What you need to do is make a difference between lighting and sunshine, these are not the same. During summer, days are longer and you don’t have to worry about the amount of light. However, during winter, you might need to work on that.

Approximately 12 – 14 hours of daylight is ideal for plants, and more than that can harm them. Instead of improving, it can only worsen their condition. So, allow your plant to rest properly, and follow the guidelines for each specific species- don’t keep them exposed under light too long.

Using this type of lighting provides a gardener with some unexpected and charming surprises only flowering plants can give you. The African violet is a perfect example. Artificial light will not only inspire it to produce flowers during winter months, but it will keep its leaves green and healthy.

Which lights are the best ones?

The best (and at the same time) the most affordable ones are fluorescent lights. They come in different models, some of them with tubing the other as spot lamps.

The former ones are usually hung from the ceiling or some sort of a frame. But pay attention to set it that way to get a reflective background. Terrariums equipped with lights are a great solution for non-gigantic plants.

In case you just want to supplement the natural light, then you can find some interesting compact fluorescent lamps. You can utilize those with various types of lamps. But my advice is to use the one with the reflective background. It’s the most efficient.

Pro-Tip: Artificial light doesn’t mean placing your plant underneath the fancy chandelier. Household lights are not suitable for the purpose and do not have the necessary properties to make indoor plants thrive.

Artificial Light for Indoor Plants

More Useful Tips for Creating Optimal Plant Lighting Conditions

To be able to fully grasp why is proper lighting an essential component of healthy plant development, you need to understand the photosynthesis and why is it important to humans. If plants receive the necessary amount of light, they can produce the oxygen we need and breathe. That’s how the process works.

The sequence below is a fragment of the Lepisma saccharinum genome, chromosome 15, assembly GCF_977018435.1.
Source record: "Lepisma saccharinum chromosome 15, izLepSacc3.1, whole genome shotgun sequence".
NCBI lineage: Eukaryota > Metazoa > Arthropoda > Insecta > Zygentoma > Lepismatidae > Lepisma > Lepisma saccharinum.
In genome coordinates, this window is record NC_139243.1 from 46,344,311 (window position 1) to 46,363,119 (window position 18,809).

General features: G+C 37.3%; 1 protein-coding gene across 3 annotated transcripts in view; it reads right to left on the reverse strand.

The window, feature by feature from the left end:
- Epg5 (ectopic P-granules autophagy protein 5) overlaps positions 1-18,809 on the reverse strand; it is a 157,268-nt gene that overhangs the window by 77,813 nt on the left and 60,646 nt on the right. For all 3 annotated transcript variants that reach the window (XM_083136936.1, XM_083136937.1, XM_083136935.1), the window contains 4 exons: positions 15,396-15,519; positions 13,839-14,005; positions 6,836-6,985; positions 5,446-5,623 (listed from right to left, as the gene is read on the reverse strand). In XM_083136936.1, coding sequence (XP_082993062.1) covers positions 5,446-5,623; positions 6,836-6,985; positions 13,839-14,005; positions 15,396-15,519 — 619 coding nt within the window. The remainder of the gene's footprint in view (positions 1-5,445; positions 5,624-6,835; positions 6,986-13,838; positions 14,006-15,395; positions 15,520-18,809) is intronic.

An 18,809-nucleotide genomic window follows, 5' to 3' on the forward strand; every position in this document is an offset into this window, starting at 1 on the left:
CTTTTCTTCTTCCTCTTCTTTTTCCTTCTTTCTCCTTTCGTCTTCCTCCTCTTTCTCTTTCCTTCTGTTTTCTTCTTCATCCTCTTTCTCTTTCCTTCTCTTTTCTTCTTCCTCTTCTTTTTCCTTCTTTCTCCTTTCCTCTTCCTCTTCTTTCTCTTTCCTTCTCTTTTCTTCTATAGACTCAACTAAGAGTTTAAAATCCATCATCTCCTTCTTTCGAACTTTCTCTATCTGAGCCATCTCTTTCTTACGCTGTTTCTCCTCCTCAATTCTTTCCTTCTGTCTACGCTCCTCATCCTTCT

If you are not sure whether your green friends receive the necessary and well-balanced amount of light, consider conservatories.

Also, when you move your plant, give it a couple of days to get used to new surroundings and new lighting conditions.

During the winter, you can relocate the container closer to a window to enable your green friend to get more light during day.

Pro-Tip: Plant arrangement plays an important role in adjusting the right amount of light for each. You can place a plant that requires more lighting at the front so those that that prefer being in shade remain at the back or side. This will also increase the humidity levels.

Identifying Issues Resulting from Inadequate Lighting

Just like with underwatering, overwatering, inadequate fertilizing, a plant will reveal if it is not satisfied with the amount of lighting it receives.

What you should do is look for telltale signs and fix the problem as soon as you can.

If a plant is not receiving enough light, you will spot the following:

  • Flowers not blooming
  • Slower growth and overall development
  • Weaker plant
  • The leaves will start yellowing and will eventually fall
  • New foliage remains smaller in size than usual

If your green friend is receiving too much light, you will spot the following:

  • Wilted leaves which die quickly
  • Drooping leaves
  • Changes in foliage coloration

Pro-Tip: Does your plant looks as if it’s growing towards windows? That’s because one side of it is receiving more light. To fix this, make sure you turn it around so that the light reaches the other side. Repeat this “ritual” every couple of weeks. That, or you can relocate it to a place where the greater share of the entire plant will receive enough light.

Conclusion

As you can see, there’s nothing particularly complicated about it. You just need to informed well on each plant and its particular lighting requirements.

Once all the crucial factors are in harmony, your plant will have no reasons not to prosper and make you happy and satisfied.

Of course, do note that this guide is a general one. To make sure you will adjust the light conditions precisely, check out some of the numerous plant care articles I’ve created on various species.

How do you adjust proper light conditions during winter days, when there’s no sufficient sunlight?

I would like to hear from you, so hit the comments section below with your first-hand tips!